iPad 2020 review: Apple’s entry-level tablet raises all the boats
With its latest release, Apple’s entry-level iPad becomes nearly as good a device as last year’s mid-range iPad Air, powered by the same processor but with a much lower starting price. As you might expect, there are a few small compromises to bring in this kind of power at that price, but if you’re looking for an affordable way into the iPad ecosystem, this is it.
What are the differences?
The main compromises seem to be that while the iPad Air 3 has a 10.5-inch display with 2,224-x-1,668 resolution, the 2020 iPad has a 10.2-inch screen with 2,160-x-1,620.
That means you also have a slightly bigger bezel around the display on the new iPad, which is also a little heavier (456 grams v. 490 grams).
The 2020 iPad is a little thicker, too, at 7.5mm in contrast to iPad Air 3’s 6.1mm. The Air’s maximum storage is 256GB while the new 2020 iPad maxes out at 128GB.
Other than those dissimilitude’s, both devices have a lot in common. They use the same processor, the same camera, Touch ID, twin speakers, Lightning, etc., and the new iPad 2020 even has a headphone port. The iPad 2020 also uses Bluetooth 4.2, rather than 5.0.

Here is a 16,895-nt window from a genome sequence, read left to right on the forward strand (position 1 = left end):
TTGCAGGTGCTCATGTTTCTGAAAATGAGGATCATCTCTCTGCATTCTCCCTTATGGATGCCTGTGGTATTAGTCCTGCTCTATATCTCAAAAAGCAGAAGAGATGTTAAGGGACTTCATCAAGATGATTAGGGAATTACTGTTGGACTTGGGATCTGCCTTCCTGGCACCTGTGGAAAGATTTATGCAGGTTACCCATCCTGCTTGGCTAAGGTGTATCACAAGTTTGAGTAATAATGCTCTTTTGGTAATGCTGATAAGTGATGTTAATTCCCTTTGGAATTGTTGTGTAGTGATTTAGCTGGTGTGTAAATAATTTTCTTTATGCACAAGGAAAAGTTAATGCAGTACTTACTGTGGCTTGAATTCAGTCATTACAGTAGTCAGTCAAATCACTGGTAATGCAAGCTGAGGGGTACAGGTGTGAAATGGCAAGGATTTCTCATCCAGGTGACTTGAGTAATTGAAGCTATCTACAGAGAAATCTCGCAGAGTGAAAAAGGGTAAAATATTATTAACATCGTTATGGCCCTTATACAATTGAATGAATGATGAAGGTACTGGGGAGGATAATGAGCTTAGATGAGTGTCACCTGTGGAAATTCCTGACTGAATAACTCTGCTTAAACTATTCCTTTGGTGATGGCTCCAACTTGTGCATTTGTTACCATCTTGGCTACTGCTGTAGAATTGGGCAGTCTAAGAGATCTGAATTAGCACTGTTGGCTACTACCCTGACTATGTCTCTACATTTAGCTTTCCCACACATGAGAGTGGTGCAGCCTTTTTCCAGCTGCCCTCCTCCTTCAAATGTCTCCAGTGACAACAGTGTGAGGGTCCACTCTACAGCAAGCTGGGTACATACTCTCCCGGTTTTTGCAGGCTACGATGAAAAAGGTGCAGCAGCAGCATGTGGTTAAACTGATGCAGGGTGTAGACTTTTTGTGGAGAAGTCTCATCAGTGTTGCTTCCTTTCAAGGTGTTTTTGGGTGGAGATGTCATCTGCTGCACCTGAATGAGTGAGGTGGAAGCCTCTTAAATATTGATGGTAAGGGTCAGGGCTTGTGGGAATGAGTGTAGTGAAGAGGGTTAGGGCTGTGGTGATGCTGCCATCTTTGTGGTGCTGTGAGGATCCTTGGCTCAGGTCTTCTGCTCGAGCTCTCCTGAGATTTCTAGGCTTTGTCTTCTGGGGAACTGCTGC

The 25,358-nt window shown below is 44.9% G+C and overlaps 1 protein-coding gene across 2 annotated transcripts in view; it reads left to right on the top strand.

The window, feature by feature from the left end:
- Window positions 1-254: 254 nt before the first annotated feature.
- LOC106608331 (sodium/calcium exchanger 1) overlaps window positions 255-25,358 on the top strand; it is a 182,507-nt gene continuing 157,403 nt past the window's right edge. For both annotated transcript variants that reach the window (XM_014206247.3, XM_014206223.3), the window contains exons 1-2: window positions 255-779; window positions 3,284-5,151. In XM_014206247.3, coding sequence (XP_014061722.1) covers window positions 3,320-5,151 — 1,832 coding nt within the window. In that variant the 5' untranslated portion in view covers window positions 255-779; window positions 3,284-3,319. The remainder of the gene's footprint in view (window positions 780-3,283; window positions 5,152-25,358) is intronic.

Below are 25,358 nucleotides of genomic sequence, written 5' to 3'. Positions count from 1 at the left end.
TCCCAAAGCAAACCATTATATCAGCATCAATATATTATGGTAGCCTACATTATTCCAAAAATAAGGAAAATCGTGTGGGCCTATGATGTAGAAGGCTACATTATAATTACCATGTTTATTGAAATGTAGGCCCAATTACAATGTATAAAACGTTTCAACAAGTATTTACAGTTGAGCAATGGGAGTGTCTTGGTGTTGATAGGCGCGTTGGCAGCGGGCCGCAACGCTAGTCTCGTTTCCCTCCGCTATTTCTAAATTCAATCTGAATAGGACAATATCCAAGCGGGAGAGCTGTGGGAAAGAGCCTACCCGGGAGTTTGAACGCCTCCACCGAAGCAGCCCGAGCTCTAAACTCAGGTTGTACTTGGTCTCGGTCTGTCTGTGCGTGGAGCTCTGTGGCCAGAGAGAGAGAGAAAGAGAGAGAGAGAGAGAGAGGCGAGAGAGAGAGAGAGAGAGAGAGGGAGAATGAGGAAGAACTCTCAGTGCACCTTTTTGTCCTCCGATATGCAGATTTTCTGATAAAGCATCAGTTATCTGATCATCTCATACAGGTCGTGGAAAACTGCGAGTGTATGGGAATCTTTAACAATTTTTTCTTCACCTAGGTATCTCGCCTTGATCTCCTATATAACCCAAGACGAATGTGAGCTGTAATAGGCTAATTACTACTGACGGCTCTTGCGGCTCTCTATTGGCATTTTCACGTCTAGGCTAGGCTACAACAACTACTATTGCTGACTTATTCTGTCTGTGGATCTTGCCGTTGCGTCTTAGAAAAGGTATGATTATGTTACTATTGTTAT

Apple hosts a useful page where you can compare both these devices against each other, but the upshot is that Apple has introduced a much better iPad that delivers something like the speed and performance of last year’s Air at a much lower price.
In the absence of competition Apple competes with itself
While there are cheaper tablets, few people seriously see Apple’s tablets as having any real competition. They are simply faster, better performing, better made and better designed than anything else you’ll find.
Year by year the number of tasks you can do with an iPad expands, and the range now reaches high up into some of the most pro markets and all the way to those who primarily need devices for email, movies, music, browsing and games.